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Search Tags: Pakistan
US sending big helicopters to help flood relief, Pentagon says Rolling Stone writer denied embed
Difficult but the war in Afghanistan can succeed. The words of Richard Holbrook, the top U.S envoy in Afghanistan and Pakistan yesterday before Congress at an oversight hearing on money being spent on the nine year old war in Afghanistan. Lawmakers expressed concern about corruption that's eaten up millions of dollars. Holbrooke said this is the toughest job he's ever had.
U.S. law enforcement officials would not comment on the investigation or intelligence suggesting that as many as a half dozen plots may have been in the works.
Authorities say the man accused of trying to detonate a car bomb in Times Square is cooperating with investigators. But they say it's still unclear what motivated Faisal Shahzad and whether he was working alone. National Security Correspondent JJ Green has more in The Hunt
The United States plans give the Pakistani government $600 million to pay for military operations they've undertaken in the last 12 months. A pentagon spokesman says, "There has been some concern on the Pakistani's part about the rate at which they are reimbursed for Coalition Support Funds for their efforts in the war on terror on our behalf within their borders." The U.S. owes Pakistan about $2 billion dollars.
Abdul Tawala Ibn Ali Alishtari pleaded guilty in September to charges of terrorism financing and conspiracy to commit wire fraud. Judge Alvin Hellerstein sentenced him to 121 months, plus three years of supervised release. He faced up to 20 years behind bars. The Associated Press reports Alishtari was operating a phony loan investment program when he met the undercover agent. Prosecutors said he accepted an unspecified amount of money from the agent to transfer $152,500 he believed was being sent to Pakistan and Afghanistan to support a terrorist training camp. Alishtari, also known as Michael Mixon, thought the money would be used to buy night vision goggles, medical supplies and other equipment and advised the agent he had to be "three steps away" from the money so it could not be traced back to him. Defense attorneys had initially argued that Alishtari was more interested in potential profits from his loan business than in terrorism activity.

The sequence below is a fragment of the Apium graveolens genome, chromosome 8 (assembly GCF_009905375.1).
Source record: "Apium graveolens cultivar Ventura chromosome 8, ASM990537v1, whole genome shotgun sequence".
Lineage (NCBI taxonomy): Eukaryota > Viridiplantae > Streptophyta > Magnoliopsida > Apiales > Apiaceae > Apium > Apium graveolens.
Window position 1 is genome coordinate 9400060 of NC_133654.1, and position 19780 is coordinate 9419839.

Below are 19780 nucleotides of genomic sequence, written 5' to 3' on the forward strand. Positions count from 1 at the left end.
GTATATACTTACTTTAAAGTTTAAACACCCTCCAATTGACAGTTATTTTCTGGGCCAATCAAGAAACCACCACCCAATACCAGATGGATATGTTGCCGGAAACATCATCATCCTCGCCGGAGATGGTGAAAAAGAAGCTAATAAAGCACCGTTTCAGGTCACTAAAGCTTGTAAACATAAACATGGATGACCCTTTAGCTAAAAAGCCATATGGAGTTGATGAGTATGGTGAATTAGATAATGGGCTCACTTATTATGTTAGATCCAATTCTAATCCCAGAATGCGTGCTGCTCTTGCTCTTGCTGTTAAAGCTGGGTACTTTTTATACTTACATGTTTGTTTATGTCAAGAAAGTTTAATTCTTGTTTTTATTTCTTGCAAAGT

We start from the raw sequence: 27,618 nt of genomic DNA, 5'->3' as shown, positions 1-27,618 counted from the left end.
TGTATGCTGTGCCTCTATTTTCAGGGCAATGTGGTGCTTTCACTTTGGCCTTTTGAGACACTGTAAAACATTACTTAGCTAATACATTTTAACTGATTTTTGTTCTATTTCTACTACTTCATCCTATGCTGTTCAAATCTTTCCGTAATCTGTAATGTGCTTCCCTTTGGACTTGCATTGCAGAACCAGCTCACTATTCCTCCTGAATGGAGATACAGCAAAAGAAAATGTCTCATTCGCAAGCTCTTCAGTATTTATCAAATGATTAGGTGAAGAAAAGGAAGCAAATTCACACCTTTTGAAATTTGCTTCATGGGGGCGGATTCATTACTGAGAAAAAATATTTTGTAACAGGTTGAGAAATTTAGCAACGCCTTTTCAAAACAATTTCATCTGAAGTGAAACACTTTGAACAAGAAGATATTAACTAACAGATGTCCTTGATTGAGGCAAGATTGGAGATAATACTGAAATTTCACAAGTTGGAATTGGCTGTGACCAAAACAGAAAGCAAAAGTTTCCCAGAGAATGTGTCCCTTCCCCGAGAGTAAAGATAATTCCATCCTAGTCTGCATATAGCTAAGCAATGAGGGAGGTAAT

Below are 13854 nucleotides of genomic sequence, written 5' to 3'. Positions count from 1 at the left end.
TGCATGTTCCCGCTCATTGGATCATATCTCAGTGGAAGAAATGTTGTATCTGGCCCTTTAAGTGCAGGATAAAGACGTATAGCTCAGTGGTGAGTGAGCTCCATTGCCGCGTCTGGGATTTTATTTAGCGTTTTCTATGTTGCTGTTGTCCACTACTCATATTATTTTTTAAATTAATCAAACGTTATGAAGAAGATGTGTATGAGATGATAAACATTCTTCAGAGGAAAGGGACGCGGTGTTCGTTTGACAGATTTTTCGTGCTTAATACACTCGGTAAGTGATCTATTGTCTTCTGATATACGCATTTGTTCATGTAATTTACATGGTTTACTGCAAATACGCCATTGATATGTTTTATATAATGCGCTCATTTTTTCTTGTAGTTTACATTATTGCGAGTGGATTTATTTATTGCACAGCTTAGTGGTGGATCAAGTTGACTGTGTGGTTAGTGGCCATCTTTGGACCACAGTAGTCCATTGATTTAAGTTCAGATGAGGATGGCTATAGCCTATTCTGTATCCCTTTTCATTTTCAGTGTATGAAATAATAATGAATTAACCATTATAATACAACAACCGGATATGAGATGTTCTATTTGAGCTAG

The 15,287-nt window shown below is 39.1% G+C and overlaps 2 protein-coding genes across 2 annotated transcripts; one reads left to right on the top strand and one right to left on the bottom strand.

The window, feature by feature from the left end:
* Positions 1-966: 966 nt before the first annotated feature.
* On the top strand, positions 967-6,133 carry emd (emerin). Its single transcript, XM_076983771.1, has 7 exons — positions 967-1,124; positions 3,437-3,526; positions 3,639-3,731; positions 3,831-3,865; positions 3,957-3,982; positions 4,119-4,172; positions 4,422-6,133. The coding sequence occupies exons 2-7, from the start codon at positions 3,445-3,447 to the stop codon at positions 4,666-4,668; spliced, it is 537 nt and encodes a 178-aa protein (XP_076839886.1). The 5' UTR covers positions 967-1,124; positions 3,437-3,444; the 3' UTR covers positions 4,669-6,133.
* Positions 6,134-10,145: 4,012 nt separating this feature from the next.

The capture of Taliban's #2 could be more than just great intelligence work
Pakistani officials say a Filipino militant wanted by the United States was killed in an American drone strike earlier this month. Abdul Basit Usman was reportedly killed on Jan. 14 close to the Afghan border. The State Department's list of most-wanted terrorists identifies Usman as a bomb-making expert with links to the Philippines-based Abu Sayyaf militant group and the Southeast Asian Jemaah Islamiyah network.
A security expert says technology, lack of government control and tension between the U.S. and Pakistan have extended the lifespan of al Qaida. Doug Wankle is a Managing Partner of the Spectre Group. In this week's edition of The Hunt, Wankle tells FederalNewsRadio National Security Correspondent JJ Green that Pakistan's nukes are at risk.